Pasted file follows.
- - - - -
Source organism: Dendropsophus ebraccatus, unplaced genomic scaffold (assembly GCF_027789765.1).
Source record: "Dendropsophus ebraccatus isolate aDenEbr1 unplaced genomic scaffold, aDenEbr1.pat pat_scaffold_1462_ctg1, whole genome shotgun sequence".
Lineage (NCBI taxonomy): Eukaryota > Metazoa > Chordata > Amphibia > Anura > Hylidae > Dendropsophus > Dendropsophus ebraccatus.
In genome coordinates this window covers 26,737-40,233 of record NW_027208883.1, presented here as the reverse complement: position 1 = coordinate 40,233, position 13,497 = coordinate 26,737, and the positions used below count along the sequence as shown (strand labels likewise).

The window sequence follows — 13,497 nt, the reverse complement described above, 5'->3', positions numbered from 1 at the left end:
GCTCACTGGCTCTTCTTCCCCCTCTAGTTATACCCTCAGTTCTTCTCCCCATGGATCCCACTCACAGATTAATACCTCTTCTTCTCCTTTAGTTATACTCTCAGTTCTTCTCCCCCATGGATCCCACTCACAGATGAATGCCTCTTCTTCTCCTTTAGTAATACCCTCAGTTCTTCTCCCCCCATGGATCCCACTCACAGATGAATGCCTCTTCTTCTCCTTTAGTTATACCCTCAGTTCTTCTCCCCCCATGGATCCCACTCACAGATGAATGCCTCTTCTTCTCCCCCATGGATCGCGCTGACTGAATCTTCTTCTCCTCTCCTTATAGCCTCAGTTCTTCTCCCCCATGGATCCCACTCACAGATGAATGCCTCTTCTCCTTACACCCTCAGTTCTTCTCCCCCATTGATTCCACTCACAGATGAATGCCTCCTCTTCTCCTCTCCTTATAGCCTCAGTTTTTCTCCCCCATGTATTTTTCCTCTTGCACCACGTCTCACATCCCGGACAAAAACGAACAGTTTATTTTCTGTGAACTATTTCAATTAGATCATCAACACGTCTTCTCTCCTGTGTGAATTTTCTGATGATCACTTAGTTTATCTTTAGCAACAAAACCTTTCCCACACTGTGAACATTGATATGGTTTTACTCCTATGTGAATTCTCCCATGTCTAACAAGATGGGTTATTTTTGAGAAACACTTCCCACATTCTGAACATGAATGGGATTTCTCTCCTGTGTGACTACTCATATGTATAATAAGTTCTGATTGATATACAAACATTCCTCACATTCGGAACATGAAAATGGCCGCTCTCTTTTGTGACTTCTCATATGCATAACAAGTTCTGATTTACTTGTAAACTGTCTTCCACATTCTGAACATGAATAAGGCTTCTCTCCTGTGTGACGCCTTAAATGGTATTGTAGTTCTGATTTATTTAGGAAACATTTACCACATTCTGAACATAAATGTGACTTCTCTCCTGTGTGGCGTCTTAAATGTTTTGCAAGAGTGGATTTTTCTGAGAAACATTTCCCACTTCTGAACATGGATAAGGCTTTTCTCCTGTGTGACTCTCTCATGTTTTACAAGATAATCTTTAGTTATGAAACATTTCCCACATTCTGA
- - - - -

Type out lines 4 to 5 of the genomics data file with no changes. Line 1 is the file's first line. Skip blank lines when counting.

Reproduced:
In genome coordinates this window covers 26,737-40,233 of record NW_027208883.1, presented here as the reverse complement: position 1 = coordinate 40,233, position 13,497 = coordinate 26,737, and the positions used below count along the sequence as shown (strand labels likewise).

The window sequence follows — 13,497 nt, the reverse complement described above, 5'->3', positions numbered from 1 at the left end: